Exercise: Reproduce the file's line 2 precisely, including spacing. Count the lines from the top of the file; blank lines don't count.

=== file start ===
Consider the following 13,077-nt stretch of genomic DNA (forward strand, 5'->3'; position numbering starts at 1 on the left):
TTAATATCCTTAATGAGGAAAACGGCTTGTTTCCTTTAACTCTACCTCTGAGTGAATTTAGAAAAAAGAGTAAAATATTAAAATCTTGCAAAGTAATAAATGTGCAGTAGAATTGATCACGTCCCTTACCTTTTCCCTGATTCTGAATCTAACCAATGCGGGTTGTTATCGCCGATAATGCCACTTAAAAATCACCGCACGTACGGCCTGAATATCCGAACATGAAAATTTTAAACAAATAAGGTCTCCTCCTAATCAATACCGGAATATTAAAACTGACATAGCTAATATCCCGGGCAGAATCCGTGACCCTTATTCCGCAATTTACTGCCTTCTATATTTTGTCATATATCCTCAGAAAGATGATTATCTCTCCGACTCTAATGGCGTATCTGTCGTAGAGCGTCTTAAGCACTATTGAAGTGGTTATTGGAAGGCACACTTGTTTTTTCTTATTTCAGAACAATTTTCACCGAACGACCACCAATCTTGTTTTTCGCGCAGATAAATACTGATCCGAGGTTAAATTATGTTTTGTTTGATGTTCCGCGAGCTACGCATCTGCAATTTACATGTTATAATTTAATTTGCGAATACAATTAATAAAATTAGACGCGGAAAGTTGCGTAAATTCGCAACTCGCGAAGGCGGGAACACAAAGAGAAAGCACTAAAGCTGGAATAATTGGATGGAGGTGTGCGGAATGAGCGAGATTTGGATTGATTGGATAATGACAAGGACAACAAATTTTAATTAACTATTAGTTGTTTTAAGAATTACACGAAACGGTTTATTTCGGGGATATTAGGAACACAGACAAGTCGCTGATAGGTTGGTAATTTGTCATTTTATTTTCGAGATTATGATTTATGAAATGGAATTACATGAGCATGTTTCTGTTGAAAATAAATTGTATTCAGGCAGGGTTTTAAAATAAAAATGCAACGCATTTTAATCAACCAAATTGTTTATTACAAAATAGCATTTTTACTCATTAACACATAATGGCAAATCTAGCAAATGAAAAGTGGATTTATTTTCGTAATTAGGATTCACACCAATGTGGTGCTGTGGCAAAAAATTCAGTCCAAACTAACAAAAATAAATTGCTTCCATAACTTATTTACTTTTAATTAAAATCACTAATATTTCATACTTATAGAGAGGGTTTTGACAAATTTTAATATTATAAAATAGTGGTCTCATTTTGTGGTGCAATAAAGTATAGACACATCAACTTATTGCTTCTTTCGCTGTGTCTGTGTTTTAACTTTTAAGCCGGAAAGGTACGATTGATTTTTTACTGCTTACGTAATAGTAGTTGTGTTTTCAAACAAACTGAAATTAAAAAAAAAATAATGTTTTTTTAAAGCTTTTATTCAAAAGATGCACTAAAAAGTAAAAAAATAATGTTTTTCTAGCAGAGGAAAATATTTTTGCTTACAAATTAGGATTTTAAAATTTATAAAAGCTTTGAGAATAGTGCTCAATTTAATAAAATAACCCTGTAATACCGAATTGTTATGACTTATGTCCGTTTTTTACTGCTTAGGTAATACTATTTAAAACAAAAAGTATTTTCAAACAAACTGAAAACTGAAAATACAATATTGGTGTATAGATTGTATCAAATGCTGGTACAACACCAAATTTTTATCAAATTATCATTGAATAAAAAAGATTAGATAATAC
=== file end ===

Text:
TTAATATCCTTAATGAGGAAAACGGCTTGTTTCCTTTAACTCTACCTCTGAGTGAATTTAGAAAAAAGAGTAAAATATTAAAATCTTGCAAAGTAATAAATGTGCAGTAGAATTGATCACGTCCCTTACCTTTTCCCTGATTCTGAATCTAACCAATGCGGGTTGTTATCGCCGATAATGCCACTTAAAAATCACCGCACGTACGGCCTGAATATCCGAACATGAAAATTTTAAACAAATAAGGTCTCCTCCTAATCAATACCGGAATATTAAAACTGACATAGCTAATATCCCGGGCAGAATCCGTGACCCTTATTCCGCAATTTACTGCCTTCTATATTTTGTCATATATCCTCAGAAAGATGATTATCTCTCCGACTCTAATGGCGTATCTGTCGTAGAGCGTCTTAAGCACTATTGAAGTGGTTATTGGAAGGCACACTTGTTTTTTCTTATTTCAGAACAATTTTCACCGAACGACCACCAATCTTGTTTTTCGCGCAGATAAATACTGATCCGAGGTTAAATTATGTTTTGTTTGATGTTCCGCGAGCTACGCATCTGCAATTTACATGTTATAATTTAATTTGCGAATACAATTAATAAAATTAGACGCGGAAAGTTGCGTAAATTCGCAACTCGCGAAGGCGGGAACACAAAGAGAAAGCACTAAAGCTGGAATAATTGGATGGAGGTGTGCGGAATGAGCGAGATTTGGATTGATTGGATAATGACAAGGACAACAAATTTTAATTAACTATTAGTTGTTTTAAGAATTACACGAAACGGTTTATTTCGGGGATATTAGGAACACAGACAAGTCGCTGATAGGTTGGTAATTTGTCATTTTATTTTCGAGATTATGATTTATGAAATGGAATTACATGAGCATGTTTCTGTTGAAAATAAATTGTATTCAGGCAGGGTTTTAAAATAAAAATGCAACGCATTTTAATCAACCAAATTGTTTATTACAAAATAGCATTTTTACTCATTAACACATAATGGCAAATCTAGCAAATGAAAAGTGGATTTATTTTCGTAATTAGGATTCACACCAATGTGGTGCTGTGGCAAAAAATTCAGTCCAAACTAACAAAAATAAATTGCTTCCATAACTTATTTACTTTTAATTAAAATCACTAATATTTCATACTTATAGAGAGGGTTTTGACAAATTTTAATATTATAAAATAGTGGTCTCATTTTGTGGTGCAATAAAGTATAGACACATCAACTTATTGCTTCTTTCGCTGTGTCTGTGTTTTAACTTTTAAGCCGGAAAGGTACGATTGATTTTTTACTGCTTACGTAATAGTAGTTGTGTTTTCAAACAAACTGAAATTAAAAAAAAAATAATGTTTTTTTAAAGCTTTTATTCAAAAGATGCACTAAAAAGTAAAAAAATAATGTTTTTCTAGCAGAGGAAAATATTTTTGCTTACAAATTAGGATTTTAAAATTTATAAAAGCTTTGAGAATAGTGCTCAATTTAATAAAATAACCCTGTAATACCGAATTGTTATGACTTATGTCCGTTTTTTACTGCTTAGGTAATACTATTTAAAACAAAAAGTATTTTCAAACAAACTGAAAACTGAAAATACAATATTGGTGTATAGATTGTATCAAATGCTGGTACAACACCAAATTTTTATCAAATTATCATTGAATAAAAAAGATTAGATAATAC